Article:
Soaring number of Americans
deep in debt trouble, AP finds
SAN FRANCISCO - Americans are falling behind on their credit- card payments at an alarming rate, sending delinquencies and defaults surging by double-digit percentages in the last year and prompting warnings of worse to come.
Experts say these signs of the deterioration of finances of many households are partly a byproduct of the subprime mortgage crisis and could spell more trouble ahead for an already sputtering economy.
The value of credit-card accounts at least 30 days late jumped 26 percent to $17.3 billion in October from a year earlier at 17 large credit-card trusts examined by the AP.
At the same time, defaults - when lenders essentially give up hope of being repaid and write off the debt - rose 18 percent to almost $961 million in October, according to filings with the Securities and Exchange Commission.
Serious delinquencies also are up sharply: Some of the nation's biggest lenders reported increases of 50 percent or more in the value of accounts that were at least 90 days delinquent when compared with the same period a year ago.
Canadian outfitter halts sales of bottle because of hormone
ROCHESTER, N.Y. - Worries about a hormone-mimicking chemical used in hard-plastic Nalgene bottles led a major Canadian retailer in early December to remove Nalgene and other polycarbonate plastic containers from store shelves.
Vancouver-based Mountain Equipment Co-op is waiting for Canadian health regulators to finish a preliminary review in May before it reconsiders restocking its 11 stores with the reusable, transparent bottles made with bisphenol A, or BPA, a compound created by a Russian chemist in 1891.
There is little dispute that the chemical can disrupt the hormonal system, but scientists differ on whether very low doses found in food and beverage containers can be harmful. The U.S. FDA sides with the plastics industry that BPA-based products do not pose a health risk.
Patagonia Inc., another outdoor-gear retailer, pulled polycarbonate water bottles from its 40 stores worldwide in December 2005. A month later, Whole Foods Markets stopped selling polycarbonate baby bottles and child drinking cups.
Fake Milwaukee policeman
deported to native Mexico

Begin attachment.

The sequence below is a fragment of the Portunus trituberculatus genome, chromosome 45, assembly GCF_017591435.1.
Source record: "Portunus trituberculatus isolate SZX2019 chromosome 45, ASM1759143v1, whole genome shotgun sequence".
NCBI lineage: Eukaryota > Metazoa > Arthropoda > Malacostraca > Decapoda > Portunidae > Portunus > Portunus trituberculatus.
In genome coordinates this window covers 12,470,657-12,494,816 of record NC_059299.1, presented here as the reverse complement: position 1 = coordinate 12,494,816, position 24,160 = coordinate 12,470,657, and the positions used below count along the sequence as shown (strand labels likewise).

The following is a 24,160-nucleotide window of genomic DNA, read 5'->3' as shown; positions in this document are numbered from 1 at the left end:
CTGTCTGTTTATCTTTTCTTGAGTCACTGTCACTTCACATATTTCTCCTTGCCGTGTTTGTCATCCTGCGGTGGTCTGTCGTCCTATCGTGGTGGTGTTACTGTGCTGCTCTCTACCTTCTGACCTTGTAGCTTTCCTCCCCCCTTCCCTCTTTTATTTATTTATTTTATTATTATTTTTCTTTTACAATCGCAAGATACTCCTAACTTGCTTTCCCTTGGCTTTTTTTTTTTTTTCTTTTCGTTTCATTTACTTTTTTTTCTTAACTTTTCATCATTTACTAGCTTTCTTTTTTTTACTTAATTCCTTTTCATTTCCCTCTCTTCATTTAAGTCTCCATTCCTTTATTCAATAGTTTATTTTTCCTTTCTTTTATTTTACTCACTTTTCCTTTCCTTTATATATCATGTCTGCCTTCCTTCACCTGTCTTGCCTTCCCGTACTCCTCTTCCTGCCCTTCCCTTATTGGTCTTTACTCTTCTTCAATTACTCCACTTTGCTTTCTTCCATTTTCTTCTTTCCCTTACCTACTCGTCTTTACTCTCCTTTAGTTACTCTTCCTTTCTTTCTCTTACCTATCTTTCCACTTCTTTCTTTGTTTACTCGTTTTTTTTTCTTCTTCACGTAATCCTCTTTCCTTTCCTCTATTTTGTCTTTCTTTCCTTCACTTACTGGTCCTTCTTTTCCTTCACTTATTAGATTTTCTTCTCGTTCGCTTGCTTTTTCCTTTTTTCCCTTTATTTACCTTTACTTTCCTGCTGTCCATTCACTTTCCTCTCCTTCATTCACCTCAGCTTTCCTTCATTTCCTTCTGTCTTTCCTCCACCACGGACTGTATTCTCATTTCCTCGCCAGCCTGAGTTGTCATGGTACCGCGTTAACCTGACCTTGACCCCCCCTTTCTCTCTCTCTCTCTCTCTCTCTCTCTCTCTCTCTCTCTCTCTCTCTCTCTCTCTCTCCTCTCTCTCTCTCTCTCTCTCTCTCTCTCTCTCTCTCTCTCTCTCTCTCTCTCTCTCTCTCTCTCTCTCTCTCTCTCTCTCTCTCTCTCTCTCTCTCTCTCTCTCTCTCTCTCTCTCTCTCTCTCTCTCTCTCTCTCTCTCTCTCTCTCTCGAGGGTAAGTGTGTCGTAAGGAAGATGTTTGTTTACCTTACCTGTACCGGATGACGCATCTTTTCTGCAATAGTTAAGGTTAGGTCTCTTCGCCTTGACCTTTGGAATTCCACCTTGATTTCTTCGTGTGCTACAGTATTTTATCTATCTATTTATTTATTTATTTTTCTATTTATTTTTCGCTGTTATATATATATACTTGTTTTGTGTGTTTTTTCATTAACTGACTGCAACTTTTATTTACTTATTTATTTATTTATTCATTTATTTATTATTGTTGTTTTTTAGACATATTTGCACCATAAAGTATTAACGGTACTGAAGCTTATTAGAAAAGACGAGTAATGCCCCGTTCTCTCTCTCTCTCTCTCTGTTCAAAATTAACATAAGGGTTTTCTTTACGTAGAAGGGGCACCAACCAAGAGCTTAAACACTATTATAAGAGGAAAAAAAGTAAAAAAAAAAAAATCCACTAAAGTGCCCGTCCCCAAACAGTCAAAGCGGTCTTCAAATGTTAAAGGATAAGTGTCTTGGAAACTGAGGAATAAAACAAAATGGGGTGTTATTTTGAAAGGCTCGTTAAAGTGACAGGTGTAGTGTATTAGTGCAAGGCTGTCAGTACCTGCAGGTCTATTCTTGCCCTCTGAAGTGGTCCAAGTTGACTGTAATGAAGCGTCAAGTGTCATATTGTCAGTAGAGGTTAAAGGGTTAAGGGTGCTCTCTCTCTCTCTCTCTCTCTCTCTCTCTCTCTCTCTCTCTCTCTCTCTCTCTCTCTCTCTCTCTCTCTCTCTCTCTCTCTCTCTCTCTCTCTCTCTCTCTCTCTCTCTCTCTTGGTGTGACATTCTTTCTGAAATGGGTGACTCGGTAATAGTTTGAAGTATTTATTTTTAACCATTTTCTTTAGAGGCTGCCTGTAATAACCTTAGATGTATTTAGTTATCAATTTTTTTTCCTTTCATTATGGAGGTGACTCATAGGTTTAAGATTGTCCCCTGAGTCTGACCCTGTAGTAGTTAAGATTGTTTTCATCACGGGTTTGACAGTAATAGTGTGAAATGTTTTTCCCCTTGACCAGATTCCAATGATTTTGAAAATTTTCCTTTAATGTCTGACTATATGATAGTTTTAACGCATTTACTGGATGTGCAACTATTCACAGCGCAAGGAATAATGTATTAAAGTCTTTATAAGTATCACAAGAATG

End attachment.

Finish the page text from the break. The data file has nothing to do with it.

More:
GUADALAJARA, Mexico - The U.S. yesterday deported a man who had taken a dead cousin's identity to pose as a citizen in order to become a Milwaukee police officer.
Oscar Ayala-Cornejo, 25, arrived yesterday afternoon at Guadalajara's international airport, where he was greeted by nearly a dozen relatives. He was visibly tired after traveling for more than 10 hours, but the reunion appeared to be joyous and hugs were exchanged.
Ayala-Cornejo said he was too tired to talk with reporters at the airport but indicated he would speak publicly in the coming days.
Police arrested Ayala-Cornejo on May 31 after an anonymous tip and charged him with falsely representing himself as an American citizen.
He accepted a plea deal, agreeing to be deported, and resigned from the Milwaukee police force. A judge sentenced Ayala-Cornejo last month to a year of probation.
In a cell phone interview Saturday, Ayala-Cornejo said he was sad to leave his family and friends but was optimistic. He plans to study computer engineering.
Jesus gets help from GPS
BAL HARBOUR, Fla. - A baby Jesus statue here is getting a Global Positioning System for Christmas.
The statue, part of a nativity scene, will be equipped with the device after the previous statue went missing, even though it had been bolted down. "I don't anticipate this will ever happen again," said Dina Cellini, who oversees the display, "but we may need to rely on technology to save our savior."
The Mary and Joseph statues will also be fitted with a GPS, she said. *